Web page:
When Should An Organization Consider a Process Redesign?

Posted by on Jul 15, 2011 in Continuous Improvement, Design for Lean Six Sigma | 0 comments

Some processes are like an old car, you can fix this or that problem and keep the thing on the road, but eventually you realize that you’d be better off getting another car.  In the case of business improvement, you don’t get a new car, you create or design a new process.
Some issues that might lead you to this conclusion are:
  • The gap between customer requirements and current performance is so wide that fix it solutions just don’t work.
  • The number of causes that drag the process down is so large that it’s best to replace it with a new one.

Here are some questions the organization should ask itself before starting to redesign a process:
  • Are senior managers committed?  The redesign process requires a lot of hard work and resources to make it happen and be successful.  You need to make sure everyone is committed to making the new process succeed.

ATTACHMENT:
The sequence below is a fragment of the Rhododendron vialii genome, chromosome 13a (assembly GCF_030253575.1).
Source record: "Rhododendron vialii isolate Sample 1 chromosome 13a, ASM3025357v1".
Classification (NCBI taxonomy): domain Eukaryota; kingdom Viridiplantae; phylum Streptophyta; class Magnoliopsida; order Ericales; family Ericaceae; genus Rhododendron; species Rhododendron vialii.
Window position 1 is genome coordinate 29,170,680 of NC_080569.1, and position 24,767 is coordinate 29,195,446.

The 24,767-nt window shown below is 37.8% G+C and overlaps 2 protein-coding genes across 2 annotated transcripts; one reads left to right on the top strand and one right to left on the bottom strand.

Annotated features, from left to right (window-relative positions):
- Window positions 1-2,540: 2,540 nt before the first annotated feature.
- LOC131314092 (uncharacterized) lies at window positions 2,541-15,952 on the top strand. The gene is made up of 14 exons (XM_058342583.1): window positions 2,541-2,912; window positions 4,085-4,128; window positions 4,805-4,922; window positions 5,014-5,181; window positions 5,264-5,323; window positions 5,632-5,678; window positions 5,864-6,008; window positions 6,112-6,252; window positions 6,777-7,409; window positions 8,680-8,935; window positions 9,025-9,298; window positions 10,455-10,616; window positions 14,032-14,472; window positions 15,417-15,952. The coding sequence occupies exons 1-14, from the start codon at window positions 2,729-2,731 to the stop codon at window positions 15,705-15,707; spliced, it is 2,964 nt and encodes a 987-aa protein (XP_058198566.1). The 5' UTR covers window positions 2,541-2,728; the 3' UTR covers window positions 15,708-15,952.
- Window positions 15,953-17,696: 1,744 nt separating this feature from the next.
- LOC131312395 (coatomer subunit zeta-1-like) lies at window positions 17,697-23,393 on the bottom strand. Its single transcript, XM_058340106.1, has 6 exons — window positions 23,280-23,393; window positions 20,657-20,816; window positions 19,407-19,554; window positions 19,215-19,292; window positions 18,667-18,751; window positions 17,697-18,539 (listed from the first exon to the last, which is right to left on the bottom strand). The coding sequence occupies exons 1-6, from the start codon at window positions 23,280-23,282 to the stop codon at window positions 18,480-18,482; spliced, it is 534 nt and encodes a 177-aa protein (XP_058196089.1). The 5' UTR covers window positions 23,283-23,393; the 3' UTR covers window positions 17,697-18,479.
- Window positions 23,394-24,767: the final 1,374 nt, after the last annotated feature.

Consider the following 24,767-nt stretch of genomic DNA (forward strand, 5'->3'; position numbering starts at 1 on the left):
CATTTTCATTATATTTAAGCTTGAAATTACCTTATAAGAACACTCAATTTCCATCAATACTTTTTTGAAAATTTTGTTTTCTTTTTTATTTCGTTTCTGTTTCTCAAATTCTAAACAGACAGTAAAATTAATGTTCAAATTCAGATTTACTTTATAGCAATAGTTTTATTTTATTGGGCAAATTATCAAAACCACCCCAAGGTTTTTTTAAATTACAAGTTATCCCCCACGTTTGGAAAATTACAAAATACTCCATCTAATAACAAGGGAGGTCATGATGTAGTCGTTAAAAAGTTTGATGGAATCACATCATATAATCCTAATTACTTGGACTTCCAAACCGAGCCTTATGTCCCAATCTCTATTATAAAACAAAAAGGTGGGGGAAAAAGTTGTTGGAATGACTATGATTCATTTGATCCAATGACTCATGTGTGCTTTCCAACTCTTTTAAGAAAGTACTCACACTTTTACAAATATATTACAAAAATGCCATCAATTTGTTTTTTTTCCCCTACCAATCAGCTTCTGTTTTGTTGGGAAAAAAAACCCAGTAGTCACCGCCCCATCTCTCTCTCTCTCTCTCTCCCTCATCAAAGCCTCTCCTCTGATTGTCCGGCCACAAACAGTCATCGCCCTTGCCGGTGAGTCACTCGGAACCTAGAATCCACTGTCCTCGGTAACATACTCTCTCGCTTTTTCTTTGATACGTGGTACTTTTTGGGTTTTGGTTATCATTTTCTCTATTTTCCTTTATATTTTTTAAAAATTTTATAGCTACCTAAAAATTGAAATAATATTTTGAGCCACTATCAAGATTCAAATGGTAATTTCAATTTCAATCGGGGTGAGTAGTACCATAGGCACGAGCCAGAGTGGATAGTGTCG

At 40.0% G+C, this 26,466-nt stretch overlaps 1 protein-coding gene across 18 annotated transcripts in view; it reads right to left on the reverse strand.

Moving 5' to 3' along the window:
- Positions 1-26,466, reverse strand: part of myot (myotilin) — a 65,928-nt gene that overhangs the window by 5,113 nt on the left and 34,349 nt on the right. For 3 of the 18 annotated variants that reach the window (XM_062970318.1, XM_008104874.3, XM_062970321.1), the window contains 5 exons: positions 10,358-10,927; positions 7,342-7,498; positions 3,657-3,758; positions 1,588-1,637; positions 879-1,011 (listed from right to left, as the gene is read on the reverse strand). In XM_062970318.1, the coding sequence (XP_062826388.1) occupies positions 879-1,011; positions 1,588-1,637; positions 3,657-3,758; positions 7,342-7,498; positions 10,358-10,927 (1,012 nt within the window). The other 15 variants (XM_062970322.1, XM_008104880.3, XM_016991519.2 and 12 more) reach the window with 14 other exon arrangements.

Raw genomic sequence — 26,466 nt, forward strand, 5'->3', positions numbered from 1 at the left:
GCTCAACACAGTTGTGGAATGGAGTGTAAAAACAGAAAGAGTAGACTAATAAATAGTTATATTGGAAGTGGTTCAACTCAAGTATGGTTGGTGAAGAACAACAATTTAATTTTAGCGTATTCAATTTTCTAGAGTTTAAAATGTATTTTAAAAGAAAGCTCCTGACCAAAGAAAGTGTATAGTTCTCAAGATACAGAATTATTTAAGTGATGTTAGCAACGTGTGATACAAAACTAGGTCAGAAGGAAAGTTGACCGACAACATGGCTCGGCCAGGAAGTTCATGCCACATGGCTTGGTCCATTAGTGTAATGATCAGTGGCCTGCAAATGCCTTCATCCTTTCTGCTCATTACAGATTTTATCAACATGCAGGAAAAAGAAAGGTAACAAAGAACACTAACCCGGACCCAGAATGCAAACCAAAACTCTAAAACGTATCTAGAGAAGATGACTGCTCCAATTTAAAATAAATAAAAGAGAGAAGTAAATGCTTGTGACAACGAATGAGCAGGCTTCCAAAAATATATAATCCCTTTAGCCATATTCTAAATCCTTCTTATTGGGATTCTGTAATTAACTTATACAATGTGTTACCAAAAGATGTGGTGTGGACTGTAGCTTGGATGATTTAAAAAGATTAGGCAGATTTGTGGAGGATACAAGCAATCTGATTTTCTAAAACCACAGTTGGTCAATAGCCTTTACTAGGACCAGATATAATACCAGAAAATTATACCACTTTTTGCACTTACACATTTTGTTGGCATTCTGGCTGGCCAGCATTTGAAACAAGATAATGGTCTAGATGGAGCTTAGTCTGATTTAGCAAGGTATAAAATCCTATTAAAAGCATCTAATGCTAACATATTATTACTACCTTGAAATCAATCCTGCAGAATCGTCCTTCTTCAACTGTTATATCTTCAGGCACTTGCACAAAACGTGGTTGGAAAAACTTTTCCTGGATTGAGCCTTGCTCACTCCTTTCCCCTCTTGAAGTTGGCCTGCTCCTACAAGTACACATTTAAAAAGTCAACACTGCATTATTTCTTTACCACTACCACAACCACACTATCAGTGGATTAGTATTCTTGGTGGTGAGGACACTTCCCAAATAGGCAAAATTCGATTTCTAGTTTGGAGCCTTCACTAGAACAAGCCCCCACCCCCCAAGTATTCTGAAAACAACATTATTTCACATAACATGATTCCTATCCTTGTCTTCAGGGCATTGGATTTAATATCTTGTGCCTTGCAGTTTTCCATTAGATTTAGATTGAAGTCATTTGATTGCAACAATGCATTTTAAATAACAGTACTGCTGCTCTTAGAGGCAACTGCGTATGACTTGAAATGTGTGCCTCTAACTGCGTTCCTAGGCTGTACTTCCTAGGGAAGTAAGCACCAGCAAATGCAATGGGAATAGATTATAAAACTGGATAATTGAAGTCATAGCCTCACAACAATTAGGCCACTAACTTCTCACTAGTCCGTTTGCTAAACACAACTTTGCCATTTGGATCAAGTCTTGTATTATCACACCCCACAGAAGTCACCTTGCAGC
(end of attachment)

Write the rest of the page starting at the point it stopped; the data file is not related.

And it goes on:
• Do you have the necessary people and resources available?  Don’t underestimate the time and people required to get it right.
  • Is the organization willing to have a long lead-time for completion of the new design?  A redesign, unlike a kaizen or DMAIC project, may take as much as 6 months to a year to complete.
  • Is the organization willing to accept the risk of redesign?  Many organization initiatives fail and a process redesign is one that has a high rate of failure.  The team leader must be someone that has good project management skills and has lead successful projects in the past.

None of the above should discourage a team from designing a new process, but should be food for thought and discussion before proceeding.  The organization should have a vision for what they want to accomplish.  A vision is an important element and provides a guide for which new ideas can evaluated.

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